September 14, 2009

Corresponding with President Ira Remsen

Ira Remsen, Johns Hopkins president, and professor of chemistry, could be direct and to the point in his correspondence. Take the exchange of letters between him and a PhD alumnus, Lyman C. Newell, professor of chemistry at Boston University.

Professor Newell, a distinguished chemist, teacher and historian of chemistry, wrote to Remsen on March 19, 1907, inquiring about several things.

He was about to purchase an academic gown, cap and hood, and he wanted to know “the exact kind of hood I should get to conform to the PhD degree from Johns Hopkins.” His wife’s interest in clothes, he said, “has always seemed rather frivolous, but now I am confronted with a somewhat feminine problem. I confess there may be some need, after all, to get the right thing.”

Replying that he did not know much about such things, Remsen wrote: “I know this much; there is a regular hood for the Johns Hopkins Ph.D. I began a little late in life to study millinery and have little hope of becoming an expert. I sometimes wish all gowns and hoods could be consigned to some place that would make short work of them, but in view of the prevalent state of mind, this is rank heresy.”

Professor Newell had other questions. Did Remsen have autographed letters or portraits of chemists or old books on chemistry? Perhaps the president might have some duplicates he would be willing to give up.

Remsen: “I suppose that in the files the autographs of nearly all the leading chemists of the day could be found, but I do not know who is going to find them. I am not a collector and have not the instincts of a collector, I regret to say. So also in the matter of portraits. I have practically nothing except a few photographs and a few engravings that could be obtained elsewhere without any effort whatever.”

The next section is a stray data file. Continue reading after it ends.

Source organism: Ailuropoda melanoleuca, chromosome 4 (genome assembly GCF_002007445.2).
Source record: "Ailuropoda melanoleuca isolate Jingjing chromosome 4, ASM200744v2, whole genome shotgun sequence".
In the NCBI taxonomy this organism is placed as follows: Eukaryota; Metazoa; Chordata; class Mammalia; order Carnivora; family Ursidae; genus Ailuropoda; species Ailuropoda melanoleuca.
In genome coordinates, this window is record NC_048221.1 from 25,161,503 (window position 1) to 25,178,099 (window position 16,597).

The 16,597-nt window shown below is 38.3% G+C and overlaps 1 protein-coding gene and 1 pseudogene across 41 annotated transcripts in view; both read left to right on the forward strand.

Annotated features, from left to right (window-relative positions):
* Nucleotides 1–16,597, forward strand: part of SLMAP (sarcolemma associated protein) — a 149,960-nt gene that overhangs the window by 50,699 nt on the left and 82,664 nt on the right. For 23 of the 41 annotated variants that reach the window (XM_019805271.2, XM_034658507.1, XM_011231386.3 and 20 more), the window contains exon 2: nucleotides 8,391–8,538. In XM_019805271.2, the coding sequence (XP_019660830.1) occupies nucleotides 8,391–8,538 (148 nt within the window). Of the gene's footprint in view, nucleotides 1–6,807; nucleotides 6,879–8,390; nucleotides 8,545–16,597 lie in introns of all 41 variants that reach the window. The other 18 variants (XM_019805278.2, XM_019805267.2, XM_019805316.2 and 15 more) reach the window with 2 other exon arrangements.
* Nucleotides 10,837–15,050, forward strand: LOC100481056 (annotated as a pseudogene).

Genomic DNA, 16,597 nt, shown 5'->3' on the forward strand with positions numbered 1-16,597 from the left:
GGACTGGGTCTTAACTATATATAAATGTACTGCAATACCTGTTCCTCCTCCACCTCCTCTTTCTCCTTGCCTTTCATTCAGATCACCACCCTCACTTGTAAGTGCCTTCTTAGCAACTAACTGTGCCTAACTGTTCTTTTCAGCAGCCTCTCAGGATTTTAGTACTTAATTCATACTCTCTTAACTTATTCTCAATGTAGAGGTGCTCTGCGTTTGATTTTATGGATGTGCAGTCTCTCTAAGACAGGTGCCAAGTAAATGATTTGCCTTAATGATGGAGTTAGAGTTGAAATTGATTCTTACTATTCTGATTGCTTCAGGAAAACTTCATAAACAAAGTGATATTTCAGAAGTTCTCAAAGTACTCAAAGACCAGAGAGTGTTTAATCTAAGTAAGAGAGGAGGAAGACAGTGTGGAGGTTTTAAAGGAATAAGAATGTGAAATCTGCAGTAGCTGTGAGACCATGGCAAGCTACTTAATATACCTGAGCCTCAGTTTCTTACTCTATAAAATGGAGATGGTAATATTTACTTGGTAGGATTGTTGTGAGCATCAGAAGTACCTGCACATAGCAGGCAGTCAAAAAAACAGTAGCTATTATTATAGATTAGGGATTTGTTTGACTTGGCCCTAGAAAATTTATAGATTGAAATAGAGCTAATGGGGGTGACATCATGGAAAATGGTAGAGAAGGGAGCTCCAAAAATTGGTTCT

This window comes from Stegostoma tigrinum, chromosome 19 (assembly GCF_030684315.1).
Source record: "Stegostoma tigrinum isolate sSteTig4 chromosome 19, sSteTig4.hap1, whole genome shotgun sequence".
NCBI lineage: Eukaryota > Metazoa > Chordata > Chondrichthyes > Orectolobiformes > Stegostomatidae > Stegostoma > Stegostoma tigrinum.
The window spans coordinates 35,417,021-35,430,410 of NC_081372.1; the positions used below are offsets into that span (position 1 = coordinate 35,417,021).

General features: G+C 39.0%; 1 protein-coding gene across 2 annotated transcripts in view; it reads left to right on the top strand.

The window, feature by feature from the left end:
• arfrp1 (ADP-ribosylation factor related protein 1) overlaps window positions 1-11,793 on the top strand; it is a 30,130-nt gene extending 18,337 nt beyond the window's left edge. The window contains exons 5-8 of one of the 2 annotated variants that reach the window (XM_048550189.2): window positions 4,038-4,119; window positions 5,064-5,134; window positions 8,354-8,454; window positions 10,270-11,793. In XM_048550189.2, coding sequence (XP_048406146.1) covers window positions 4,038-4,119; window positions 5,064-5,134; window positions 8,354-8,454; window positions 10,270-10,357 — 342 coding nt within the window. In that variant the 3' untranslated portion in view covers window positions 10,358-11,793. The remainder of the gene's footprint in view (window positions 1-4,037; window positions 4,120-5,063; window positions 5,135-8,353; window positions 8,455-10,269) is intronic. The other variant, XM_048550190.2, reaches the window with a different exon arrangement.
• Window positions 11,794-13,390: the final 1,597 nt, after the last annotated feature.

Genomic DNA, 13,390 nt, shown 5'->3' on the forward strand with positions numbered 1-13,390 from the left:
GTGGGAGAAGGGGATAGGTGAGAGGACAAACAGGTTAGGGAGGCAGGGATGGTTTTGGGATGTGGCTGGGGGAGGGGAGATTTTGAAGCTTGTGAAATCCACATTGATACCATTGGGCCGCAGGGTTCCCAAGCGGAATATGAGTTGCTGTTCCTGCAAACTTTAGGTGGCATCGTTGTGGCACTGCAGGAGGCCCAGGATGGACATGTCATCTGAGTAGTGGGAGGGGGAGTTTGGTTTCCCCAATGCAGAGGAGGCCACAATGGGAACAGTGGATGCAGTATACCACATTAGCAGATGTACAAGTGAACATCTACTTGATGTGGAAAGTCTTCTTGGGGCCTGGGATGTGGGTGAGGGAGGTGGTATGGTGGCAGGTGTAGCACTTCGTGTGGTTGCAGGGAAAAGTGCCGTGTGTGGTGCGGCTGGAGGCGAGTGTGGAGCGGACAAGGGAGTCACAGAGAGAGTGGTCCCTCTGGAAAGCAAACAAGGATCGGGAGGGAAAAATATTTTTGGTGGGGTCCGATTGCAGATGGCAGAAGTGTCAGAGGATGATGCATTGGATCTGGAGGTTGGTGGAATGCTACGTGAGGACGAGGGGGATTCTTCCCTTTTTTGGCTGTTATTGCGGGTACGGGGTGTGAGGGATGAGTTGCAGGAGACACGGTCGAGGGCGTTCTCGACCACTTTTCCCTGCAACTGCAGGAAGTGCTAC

Newell wrote with some enthusiasm about his encounters with famous chemists while traveling abroad.
To that Remsen replied: “I am a poor hand at cultivating acquaintance among chemists. If I meet them in a natural way, I rejoice–perhaps. If I do not, I do not worry. If I go to Europe I never look up chemists. They sometimes look me up, and sometimes I wish they wouldn’t. This, however, is all irrelevant, and certainly not helpful to you.”

With that, he thanked Newell for his good wishes, adding, “I hope your work is going well, as usual.”
The correspondence is in the Hamburger Archives of the Eisenhower Library.
Ira Remsen was the university’s second president, succeeding Daniel Coit Gilman in 1901. He had been recruited by Gilman to be the professor of chemistry in the university’s first faculty. He retired in 1912 due to poor health.

This is part of an occasional series of historical pieces by Ross Jones, vice president and secretary emeritus of the university. A 1953 graduate of Johns Hopkins, he returned in 1961 as assistant to president Milton S. Eisenhower and was a close aide to six of the university’s 13 presidents.